This project is a premade, easy to use local development setup to be used for authoring Laravel applications.
The deliverables of this project structure are:
- One development container that is also maintained as an automated build over at Docker Hub
- Two docker containers capable of running your project via nginx and php-fpm.
Inside your existing Laravel project, set laravel drydock up as an upstream remote with the following commands:
git remote add drydock email@example.com:atrauzzi/laravel-drydock.git git config remote.drydock.pushurl "Don't push to drydock from projects!"
The second command will ensure that you don't accidentally end up trying to push anything from your project to this repository. Hardly a risk...unless you're me. :)
git merge drydock/master
What's in the box?
Most importantly? Everything is standard! That means you shouldn't need to be aware of platform or hosting specific quirks. The default docs for the various projects should always be sufficient.
- PHP 7.1
- Laravel 5.2.*
- Postgres 9.5.*
- Redis 3.0.*
The following ports are exposed to the host:
- Laravel, 8080
- Postgres, 5432
- Redis, 6379
- Maildev, 8082
This gives you the convenience of being able to run local GUI tools against the environment - I recommend PhpStorm, DataGrip and Redis Desktop.
8082 is running an email trap that will intercept all outbound emails and show them in a convenient interface. The project's default exception handler has also been customized to render a copy of all exceptions to this email address. This should be helpful while developing commands and background jobs.
After spending time with the various PaaS offerings, it dawned on me that they tend to get in the way. I've had to support a few teams now attempting to use
services like Google App Engine, Azure Web Sites and Amazon Elastic Beanstalk. Each platform has a way of saddling devs with cumbersome proprietary environment
quirks that swallow hours of productivity. Eventually, you end up forced to make compromises and additions to your project that end up feeling a lot like technical debt.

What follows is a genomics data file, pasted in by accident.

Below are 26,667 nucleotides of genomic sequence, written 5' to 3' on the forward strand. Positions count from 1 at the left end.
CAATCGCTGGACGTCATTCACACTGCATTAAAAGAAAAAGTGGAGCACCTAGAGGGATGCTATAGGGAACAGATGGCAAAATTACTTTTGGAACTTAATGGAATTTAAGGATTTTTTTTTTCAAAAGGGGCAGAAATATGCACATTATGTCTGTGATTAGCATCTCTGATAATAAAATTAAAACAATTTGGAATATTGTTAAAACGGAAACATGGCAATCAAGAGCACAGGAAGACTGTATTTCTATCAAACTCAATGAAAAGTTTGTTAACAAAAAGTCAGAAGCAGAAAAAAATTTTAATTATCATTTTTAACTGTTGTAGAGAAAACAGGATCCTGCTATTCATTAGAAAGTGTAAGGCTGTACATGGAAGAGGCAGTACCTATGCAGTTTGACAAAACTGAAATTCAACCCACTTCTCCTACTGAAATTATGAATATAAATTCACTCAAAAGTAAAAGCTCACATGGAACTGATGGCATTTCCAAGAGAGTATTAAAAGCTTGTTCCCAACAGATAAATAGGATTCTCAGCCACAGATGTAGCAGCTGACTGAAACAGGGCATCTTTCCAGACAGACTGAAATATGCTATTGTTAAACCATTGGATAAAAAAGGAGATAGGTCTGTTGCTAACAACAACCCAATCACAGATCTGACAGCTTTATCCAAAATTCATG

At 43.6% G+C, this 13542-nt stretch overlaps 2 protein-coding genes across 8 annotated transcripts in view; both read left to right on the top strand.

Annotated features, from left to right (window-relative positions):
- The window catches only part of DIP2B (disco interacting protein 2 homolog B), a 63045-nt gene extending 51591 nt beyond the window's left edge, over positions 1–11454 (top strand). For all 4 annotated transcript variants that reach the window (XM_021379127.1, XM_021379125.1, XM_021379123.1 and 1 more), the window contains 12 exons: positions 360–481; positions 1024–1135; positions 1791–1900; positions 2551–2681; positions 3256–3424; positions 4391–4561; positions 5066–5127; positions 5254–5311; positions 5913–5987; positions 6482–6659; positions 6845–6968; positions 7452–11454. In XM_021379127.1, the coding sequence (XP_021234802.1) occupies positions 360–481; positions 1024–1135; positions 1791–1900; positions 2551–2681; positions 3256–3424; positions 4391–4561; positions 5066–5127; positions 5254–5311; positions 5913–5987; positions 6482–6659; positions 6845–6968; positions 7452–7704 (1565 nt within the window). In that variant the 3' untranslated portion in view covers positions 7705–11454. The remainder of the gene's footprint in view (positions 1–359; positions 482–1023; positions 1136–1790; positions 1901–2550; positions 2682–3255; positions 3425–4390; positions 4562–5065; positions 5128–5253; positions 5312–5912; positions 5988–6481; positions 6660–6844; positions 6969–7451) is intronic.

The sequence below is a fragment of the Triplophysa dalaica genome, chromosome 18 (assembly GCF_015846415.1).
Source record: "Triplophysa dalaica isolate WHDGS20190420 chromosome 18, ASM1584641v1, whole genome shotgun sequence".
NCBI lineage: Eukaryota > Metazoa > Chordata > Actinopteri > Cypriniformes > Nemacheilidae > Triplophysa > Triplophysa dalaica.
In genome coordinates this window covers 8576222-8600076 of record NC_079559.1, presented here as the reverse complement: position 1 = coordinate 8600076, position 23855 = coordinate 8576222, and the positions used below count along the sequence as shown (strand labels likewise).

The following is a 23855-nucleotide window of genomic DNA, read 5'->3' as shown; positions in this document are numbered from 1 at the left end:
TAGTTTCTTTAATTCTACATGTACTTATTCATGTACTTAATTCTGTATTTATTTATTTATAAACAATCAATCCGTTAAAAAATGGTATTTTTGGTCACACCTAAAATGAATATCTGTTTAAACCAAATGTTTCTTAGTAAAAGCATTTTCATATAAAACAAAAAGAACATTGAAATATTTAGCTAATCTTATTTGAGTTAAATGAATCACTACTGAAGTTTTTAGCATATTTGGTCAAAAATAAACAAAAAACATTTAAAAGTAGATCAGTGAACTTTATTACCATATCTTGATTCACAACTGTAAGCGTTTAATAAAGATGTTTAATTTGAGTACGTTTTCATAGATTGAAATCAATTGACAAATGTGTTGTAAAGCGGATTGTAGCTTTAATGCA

The core issue is that all PaaS offerings are in some way are restricting the runtime, thus breaking PHP and the ecosystem of libraries we enjoy:
- Inability to write temporary files to the local filesystem (cached templates and optimizations)
- Non-standard customizations to the PHP runtime - especially when it comes to CURL
- Limited database, cache, filesystem or other supporting technology choices
- Confusing pricing structures
- Not running on the operating system of your choice
- Brittle support library requirements
- Obscure DNS and socket limitations
- Missing PHP extensions
- Difficult deployment flows
The good news today is that most vendors have realized this and have started to offer the ability to run your own custom docker containers on top of their PaaS platforms.
Local Development - With Infrastructure
With PHP, it's best to run your project in an environment that is similar to what you will be deploying to. This is what laravel-drydock is all about and it accomplishes this using Docker containers.
Please be sure to have the most current versions of docker (>= 1.10) and docker-compose (>= 1.6). If you're encountering any issues, this would be a good first thing to check. If you're not sure of how best to install them, check out Docker for Windows or Docker for macOS.
If you need to run any commands like
artisan, simply prefix them with
./run at the root of this project. They will be run inside the environment.
Once the environment is running, it will output all server requests, database access, queue access and cache messages. Repeated queue messages are normal and are just the queue worker polling, the worker may error out a few times until RabbitMQ is fully started.
We know why they do it - it's to offer scalability! But when we unpack the excuses, it tends to be that the PaaS vendors go too far.
Due to the high quality and extensive number of abstractions it offers, Laravel is one of the most productive web frameworks out there!
Like all frameworks, with care and understanding, you can use it in a wide variety of configurations and environments.
When you're done authoring your project locally, you're ready to master a snapshot of your project as two docker images. Use (and adapt) the following commands
./run composer update --no-dev --prefer-dist --optimize-autoloader ./run npm install ./run jspm install ./run gulp docker --log-level=debug build --force-rm --no-cache --pull --file=resources/dockerfiles/php.Dockerfile --tag=atrauzzi/laravel-drydock:php . docker --log-level=debug build --force-rm --no-cache --pull --file=resources/dockerfiles/nginx.Dockerfile --tag=atrauzzi/laravel-drydock:nginx .
This will prepare two images in your local docker image cache that contain your entire project, ready to run! Keep in mind that most docker registries require that images follow a
specific naming convention. Be sure to substitute
atrauzzi/laravel-drydock above with names that correspond to your own registry.
If you're using a registry that supports docker's
push command, distributing your images is easy:
docker push atrauzzi/laravel-drydock:webapp docker push atrauzzi/laravel-drydock:web
Again, please remember to substitute your own registry names above. If you don't have a registry yet, I highly recommend Docker Hub.